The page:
To a certain degree, feeling bloated, belching, and passing gas are perfectly normal. But, if you experience these issues chronically, they could indicate a problem.
Adam Learner, LAc, at Family Acupuncture and Wellness and his staff understand the discomfort and embarrassment that comes with chronic gas and bloating. We also understand that you may feel as if there’s nothing you can do because gas and bloating are “normal.”
Although it is true that your digestive tract generates gas, chronic gas and bloating are not normal. We can help you understand why you’re having these issues and suggest an effective treatment plan.
Why must there be gas?
First, let’s consider what happens in a normally functioning digestive system. As soon as you take a bite of food, your digestive system starts working. Even as you chew, the saliva in your mouth is preparing the food you’re eating to be broken down into energy your body can use effectively.
When you swallow, some amount of air accompanies your food. That air is why it’s so common to belch or burp during or right after a meal.
Your food passes from your stomach into your intestines where it’s further processed into fuel for your body to use or to waste. Gas is a by-product of this process, and some foods cause more gas than others.
Not all carbohydrates can be fully digested. Your intestines create more gas in breaking those foods down. Beans and legumes, cauliflower, onions, and many other foods cause more gas.
Aside from fiber-rich foods, which are actually quite good for you, there are some other common causes of gas that you can eliminate to find out if your problem is chronic gas caused by an underlying health issue. If you chew gum, you likely swallow more air than you realize, which can lead to bloating and excessive belching or burping.
Drinking carbonated beverages can cause more gas, and if you eat very quickly, try slowing down. Often, eating fast includes swallowing excessive air.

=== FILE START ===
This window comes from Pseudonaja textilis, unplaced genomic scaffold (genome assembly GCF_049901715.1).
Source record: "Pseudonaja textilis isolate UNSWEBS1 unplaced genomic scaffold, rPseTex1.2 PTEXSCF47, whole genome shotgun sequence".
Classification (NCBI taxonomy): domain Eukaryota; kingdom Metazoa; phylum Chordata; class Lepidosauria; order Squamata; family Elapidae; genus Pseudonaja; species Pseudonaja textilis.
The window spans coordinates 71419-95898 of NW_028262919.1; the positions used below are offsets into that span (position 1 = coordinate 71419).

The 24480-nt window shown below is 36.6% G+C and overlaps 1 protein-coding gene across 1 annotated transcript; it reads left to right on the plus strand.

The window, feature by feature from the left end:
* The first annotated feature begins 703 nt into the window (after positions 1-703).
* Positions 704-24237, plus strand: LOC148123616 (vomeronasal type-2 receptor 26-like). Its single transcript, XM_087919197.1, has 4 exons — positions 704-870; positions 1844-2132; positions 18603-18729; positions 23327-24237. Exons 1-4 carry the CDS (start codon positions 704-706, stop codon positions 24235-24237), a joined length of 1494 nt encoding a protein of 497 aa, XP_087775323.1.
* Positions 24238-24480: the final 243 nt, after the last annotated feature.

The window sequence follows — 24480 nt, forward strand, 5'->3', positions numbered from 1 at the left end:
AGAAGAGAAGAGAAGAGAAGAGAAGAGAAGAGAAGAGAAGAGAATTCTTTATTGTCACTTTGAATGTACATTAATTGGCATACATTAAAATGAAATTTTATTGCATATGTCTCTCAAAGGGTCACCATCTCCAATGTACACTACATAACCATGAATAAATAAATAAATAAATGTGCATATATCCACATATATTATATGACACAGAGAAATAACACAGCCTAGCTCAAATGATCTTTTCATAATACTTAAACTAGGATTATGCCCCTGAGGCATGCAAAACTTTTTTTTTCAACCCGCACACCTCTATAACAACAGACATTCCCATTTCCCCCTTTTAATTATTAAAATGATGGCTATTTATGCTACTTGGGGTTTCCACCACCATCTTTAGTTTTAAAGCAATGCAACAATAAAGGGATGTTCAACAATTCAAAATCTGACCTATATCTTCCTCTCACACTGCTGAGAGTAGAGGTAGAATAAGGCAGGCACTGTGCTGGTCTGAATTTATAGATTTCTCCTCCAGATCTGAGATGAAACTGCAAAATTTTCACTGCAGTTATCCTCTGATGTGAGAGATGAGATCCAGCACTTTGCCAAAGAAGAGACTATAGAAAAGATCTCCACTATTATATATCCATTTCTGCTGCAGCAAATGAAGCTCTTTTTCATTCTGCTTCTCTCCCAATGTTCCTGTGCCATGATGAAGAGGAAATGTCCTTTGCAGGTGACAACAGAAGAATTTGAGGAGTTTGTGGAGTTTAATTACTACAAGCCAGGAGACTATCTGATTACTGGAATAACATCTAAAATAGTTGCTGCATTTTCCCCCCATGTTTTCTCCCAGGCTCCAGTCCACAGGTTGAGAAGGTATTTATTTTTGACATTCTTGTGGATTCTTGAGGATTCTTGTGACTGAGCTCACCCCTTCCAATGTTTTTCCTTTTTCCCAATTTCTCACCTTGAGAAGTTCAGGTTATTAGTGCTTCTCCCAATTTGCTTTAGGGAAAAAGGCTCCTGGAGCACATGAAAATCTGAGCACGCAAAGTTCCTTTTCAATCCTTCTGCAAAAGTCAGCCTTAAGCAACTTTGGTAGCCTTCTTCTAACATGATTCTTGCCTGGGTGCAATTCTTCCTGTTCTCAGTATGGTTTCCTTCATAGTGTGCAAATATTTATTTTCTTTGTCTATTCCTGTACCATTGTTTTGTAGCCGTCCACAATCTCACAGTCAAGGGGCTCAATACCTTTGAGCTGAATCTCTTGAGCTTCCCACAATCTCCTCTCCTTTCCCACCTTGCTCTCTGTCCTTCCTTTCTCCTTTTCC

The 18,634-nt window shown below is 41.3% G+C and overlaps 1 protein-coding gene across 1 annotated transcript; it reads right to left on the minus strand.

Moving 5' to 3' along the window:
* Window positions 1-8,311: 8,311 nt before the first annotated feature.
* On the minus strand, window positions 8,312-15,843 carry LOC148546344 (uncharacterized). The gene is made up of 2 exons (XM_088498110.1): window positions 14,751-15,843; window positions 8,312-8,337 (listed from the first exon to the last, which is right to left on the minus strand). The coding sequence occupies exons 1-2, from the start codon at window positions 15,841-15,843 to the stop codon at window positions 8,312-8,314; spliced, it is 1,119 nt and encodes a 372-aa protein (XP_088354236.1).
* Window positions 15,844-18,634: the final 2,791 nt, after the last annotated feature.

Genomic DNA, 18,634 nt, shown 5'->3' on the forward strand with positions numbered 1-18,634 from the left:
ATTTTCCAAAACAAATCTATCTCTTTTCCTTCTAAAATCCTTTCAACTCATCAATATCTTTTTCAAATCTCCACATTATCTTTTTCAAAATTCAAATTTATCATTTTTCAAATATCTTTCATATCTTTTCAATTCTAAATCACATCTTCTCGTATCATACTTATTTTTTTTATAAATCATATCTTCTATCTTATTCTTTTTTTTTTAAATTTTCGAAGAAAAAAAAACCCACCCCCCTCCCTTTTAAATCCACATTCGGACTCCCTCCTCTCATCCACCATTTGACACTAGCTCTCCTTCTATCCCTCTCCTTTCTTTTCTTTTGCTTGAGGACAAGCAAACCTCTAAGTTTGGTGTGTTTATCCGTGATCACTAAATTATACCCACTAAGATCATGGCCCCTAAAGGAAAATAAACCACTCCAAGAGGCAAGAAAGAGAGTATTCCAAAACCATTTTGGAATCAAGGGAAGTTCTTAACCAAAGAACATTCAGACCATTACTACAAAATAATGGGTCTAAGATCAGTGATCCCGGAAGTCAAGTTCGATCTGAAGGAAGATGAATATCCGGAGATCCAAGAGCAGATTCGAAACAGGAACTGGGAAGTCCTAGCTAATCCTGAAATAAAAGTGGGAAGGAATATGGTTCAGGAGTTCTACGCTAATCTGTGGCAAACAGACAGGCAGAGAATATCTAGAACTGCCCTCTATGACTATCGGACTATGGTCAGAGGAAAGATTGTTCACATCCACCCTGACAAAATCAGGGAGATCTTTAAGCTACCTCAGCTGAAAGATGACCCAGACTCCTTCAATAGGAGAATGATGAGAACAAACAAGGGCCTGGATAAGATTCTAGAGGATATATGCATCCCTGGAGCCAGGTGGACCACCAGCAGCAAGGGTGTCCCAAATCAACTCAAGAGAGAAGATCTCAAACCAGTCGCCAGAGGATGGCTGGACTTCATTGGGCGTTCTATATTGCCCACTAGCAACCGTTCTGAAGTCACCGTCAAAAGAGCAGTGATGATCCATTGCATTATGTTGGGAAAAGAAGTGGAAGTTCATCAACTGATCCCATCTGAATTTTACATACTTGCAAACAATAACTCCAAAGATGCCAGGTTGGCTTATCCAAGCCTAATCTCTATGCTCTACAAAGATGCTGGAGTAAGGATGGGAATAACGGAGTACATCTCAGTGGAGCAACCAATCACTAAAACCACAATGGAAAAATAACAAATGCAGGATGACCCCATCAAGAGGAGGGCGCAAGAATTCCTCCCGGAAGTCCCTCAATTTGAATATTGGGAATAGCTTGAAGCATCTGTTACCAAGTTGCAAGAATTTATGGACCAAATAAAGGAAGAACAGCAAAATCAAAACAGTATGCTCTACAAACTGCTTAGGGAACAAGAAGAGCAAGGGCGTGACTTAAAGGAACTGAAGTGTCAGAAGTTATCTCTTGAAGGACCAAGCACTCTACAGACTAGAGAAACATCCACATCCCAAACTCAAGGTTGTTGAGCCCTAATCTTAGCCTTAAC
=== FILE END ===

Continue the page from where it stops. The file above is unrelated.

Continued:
Smoking is associated with gas and bloating, and loose-fitting dentures can be a problem. If you regularly suck on hard candies, it may be causing gas. Sugar-free products that contain sorbitol, mannitol, or xylitol can also lead to bloating and gas.
If you’ve tried eliminating the obvious culprits, and you still have gas and bloating, you may have an underlying problem. Some possibilities include:
There are bacteria in your intestines that help with the digestive process. It’s possible for the bacteria to become too abundant, or for one type to overtake others. When you have bacteria overgrowth, bloating and gas can be a symptom.
Irritable bowel syndrome (IBS)
IBS is a group of symptoms and it includes changes to your bowel movements, bloating, excessive gas, cramping, and others. You may also be more sensitive to gas if you have IBS.
Gastroesophageal reflux disease (GERD)
Heartburn or chronic indigestion may happen if the opening between your esophagus and stomach doesn’t close properly and allows food and stomach acid to enter your esophagus. The condition is called GERD, and one symptom can be excessive belching.
Sensitivities, allergies, and intolerances
Many people have problems with specific types of foods. For example, people with Celiac disease can’t consume gluten, and those who are lactose intolerant can’t drink milk or eat products derived from milk.
Often, gas and bloating are symptoms of food sensitivities, allergies, or intolerances. It can be extremely difficult to determine whether or not you have a problem with certain foods without some guidance.
If you’re uncomfortable due to gas and bloating, schedule an appointment at Family Acupuncture and Wellness. Our team can help you understand why you’re experiencing uncomfortable symptoms and suggest an effective treatment plan.